“Welcome,” Wesley’s mother said from the porch.
She was a lawyer, and she shook my hand like one, deadly and clean, one yank down, one up, leaving me hypnotized, like she’d flipped a switch and my arm now operated according to her instructions. Their maid stepped outside, too, a younger black woman in a starched blue uniform. I wondered for the millionth time how Wesley’s family had gotten fucked up enough to employ a uniformed maid and entertained the question that always followed any encounter with Wesley’s family: Was this real blackness?
I grew up in a white town as a member of a culture everyone there claimed to understand better than me. I’d heard so many opinions on black people by the time I left that my head spun whenever I remembered them. The stereotypes. The generalizations that seemed only a little less vicious: Your people don’t play hockey. You don’t swim. The Cosby Show era, when people asked if my black side had a doctor and a lawyer in it, as if black families were entirely composed of money.
But since I’d left my hometown and entered a world where I could define myself by who I was instead of what kind of fights white people picked with me, I’d become convinced I wasn’t doing blackness right. So many black people in New York had an ease I associated with having grown up with black friends in their lives. An idea of how long to extend a handshake, a comfort with dropping the word “nigga” into everyday conversation, a sense of exactly how woke to be, a mental database of bougie shit, Jack and Jill and the black fraternities and college-football allegiances that gave them a more respectable kind of blackness than mine. I remained obsessed with people who’d grown up with a broader relationship to blackness. Since Wesley was my first black friend, my obsession started with him and spun outward into his Detroit.
Wesley grew up within a pure, unadulterated version of blackness. His high school and college friends were black, and his family’s friends were too — all soft-spoken and moneyed in a way that made their blackness utopian to me, in that whatever problems they faced seemed to be cushioned by cash. White people eyed them with suspicion, but they lived in peaceful houses where college tuitions got paid by check and spoke in the gentle tones I associated with safety.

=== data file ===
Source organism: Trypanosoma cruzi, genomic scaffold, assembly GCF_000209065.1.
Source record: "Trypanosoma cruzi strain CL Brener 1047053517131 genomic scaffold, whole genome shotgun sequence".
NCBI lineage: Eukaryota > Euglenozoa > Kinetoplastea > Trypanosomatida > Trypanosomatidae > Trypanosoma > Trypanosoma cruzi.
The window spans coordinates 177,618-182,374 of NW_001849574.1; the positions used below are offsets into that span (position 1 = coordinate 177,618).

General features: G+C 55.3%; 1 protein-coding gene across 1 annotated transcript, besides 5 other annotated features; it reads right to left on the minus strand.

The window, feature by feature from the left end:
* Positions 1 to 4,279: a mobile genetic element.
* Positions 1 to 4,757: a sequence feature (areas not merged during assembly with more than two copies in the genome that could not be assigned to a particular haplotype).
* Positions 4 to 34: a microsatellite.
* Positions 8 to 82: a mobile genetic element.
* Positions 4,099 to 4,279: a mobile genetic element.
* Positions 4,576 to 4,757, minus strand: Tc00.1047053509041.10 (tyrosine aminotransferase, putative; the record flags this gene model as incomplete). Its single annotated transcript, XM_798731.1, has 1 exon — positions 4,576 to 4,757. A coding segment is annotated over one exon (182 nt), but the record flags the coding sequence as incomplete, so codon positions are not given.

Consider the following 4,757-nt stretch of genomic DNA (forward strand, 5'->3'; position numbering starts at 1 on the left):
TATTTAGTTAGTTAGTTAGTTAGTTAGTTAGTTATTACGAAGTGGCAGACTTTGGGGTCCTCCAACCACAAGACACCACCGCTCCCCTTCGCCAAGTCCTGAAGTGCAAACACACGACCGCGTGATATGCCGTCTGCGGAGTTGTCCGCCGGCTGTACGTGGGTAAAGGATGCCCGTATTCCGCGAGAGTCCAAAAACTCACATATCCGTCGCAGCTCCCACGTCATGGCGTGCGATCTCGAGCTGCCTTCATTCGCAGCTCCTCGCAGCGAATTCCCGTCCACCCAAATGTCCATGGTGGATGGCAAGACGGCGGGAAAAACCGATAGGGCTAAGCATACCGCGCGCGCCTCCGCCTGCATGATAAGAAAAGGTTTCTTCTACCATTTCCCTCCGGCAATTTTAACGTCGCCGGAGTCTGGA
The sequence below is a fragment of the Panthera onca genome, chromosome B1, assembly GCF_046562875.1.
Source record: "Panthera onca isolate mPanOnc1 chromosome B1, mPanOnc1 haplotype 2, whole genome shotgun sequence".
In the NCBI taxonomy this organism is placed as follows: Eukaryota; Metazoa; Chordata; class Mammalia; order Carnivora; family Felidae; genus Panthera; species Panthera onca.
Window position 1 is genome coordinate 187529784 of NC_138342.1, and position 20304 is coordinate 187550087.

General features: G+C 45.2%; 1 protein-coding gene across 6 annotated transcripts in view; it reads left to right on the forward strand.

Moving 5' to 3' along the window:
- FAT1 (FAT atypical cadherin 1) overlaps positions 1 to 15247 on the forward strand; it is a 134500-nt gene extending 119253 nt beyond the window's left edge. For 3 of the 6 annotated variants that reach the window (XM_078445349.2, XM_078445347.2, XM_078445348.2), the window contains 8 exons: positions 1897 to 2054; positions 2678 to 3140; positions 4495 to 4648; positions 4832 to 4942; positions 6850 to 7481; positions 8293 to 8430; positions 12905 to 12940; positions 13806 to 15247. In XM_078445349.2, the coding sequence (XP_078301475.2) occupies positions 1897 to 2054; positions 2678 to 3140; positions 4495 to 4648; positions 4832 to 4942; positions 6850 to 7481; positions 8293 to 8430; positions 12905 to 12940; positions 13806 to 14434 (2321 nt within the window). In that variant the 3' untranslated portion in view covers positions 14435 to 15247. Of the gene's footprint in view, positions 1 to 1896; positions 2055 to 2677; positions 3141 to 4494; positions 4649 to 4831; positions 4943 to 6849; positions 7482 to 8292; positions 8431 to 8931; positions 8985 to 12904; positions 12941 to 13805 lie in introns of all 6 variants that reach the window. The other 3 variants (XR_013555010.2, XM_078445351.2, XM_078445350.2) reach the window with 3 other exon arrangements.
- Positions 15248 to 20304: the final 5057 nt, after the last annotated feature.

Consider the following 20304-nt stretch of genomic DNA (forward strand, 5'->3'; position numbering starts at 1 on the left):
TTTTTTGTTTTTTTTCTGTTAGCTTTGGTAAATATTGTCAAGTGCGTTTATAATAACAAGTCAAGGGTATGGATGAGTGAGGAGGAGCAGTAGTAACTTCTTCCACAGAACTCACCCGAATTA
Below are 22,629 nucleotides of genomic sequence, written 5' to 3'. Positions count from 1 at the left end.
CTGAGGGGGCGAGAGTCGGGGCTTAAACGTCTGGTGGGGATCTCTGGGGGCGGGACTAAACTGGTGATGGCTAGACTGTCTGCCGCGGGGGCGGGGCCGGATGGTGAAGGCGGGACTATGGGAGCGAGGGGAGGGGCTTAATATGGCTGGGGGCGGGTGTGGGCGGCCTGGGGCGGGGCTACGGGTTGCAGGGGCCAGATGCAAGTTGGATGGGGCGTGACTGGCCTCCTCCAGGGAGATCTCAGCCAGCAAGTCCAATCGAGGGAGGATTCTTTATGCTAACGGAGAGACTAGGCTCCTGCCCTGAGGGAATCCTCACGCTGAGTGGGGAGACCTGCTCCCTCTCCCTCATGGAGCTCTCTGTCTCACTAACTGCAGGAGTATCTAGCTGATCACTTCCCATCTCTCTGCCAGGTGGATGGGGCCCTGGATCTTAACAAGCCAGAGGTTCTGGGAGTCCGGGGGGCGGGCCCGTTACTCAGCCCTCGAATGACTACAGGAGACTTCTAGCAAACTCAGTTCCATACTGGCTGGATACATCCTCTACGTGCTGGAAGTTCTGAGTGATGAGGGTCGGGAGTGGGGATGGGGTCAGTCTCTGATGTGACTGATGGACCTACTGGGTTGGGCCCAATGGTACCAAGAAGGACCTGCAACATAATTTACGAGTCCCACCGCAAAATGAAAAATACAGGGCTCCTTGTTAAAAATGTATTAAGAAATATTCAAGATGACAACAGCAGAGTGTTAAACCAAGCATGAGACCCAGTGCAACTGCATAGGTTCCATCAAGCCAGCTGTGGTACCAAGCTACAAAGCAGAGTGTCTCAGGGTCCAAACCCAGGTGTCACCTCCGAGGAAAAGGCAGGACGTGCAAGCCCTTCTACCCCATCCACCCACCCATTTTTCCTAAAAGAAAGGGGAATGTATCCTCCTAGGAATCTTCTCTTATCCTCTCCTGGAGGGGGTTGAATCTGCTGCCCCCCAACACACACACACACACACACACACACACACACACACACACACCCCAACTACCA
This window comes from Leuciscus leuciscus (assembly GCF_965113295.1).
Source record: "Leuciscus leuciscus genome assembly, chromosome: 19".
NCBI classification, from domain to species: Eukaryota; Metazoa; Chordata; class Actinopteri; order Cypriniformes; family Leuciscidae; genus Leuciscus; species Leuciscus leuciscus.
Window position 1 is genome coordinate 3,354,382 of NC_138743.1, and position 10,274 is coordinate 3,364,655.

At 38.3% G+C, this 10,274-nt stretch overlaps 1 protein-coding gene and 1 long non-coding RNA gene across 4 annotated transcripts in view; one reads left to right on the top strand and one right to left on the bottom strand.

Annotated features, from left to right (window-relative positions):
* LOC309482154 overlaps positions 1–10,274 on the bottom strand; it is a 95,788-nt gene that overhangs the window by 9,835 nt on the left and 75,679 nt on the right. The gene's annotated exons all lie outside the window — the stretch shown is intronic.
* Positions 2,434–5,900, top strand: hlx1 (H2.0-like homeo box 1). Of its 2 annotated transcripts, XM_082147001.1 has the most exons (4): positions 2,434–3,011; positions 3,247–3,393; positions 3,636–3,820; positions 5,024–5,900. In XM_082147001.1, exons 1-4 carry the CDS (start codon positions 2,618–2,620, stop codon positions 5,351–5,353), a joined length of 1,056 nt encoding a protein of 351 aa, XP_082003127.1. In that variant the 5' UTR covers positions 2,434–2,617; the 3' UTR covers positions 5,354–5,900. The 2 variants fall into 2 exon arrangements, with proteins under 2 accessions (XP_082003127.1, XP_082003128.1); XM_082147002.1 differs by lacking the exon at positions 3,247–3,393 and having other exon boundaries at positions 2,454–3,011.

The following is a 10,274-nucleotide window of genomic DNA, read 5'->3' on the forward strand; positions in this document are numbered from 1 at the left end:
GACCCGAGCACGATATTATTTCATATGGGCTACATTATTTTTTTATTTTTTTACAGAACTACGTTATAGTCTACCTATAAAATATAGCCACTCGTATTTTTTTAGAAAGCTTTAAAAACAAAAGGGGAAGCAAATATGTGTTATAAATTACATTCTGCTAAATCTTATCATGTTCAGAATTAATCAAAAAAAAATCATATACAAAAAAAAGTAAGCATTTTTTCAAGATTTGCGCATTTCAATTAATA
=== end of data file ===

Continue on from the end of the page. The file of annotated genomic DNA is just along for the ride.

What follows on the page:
They had their shit, too: divorces and discrimination and alcoholics they hid from view. And I always needed to remind myself to chill before I hit the mental level that made the upscaleness of their words feel like ants crawling up the sleeves of my shirts. Wesley’s family seemed to have replaced their blood with money and starched polos and updates on professions that made them rich enough to permanently milden their voices. They should have made enough money to outwardly appear comfortable but not so much that I couldn’t picture myself as their fifth member.
Wesley’s parents led us down to the basement with its spotless white tile and pure-white shag rug. Rich people’s shit quietly demands to be kept pristine enough to stick in a museum. The fucking rug gave off ten times as much of that vibe by being the only white rug I’d spotted on a floor in years. Its whiteness demanded that we never track a dirty toe across it.
Kashana Cauley is a former staff writer for The Daily Show With Trevor Noah whose writing has also appeared in The Atlantic, BuzzFeed, Esquire, The New Yorker, Pitchfork, and Rolling Stone.
Illustration by Najeebah Al-Ghadban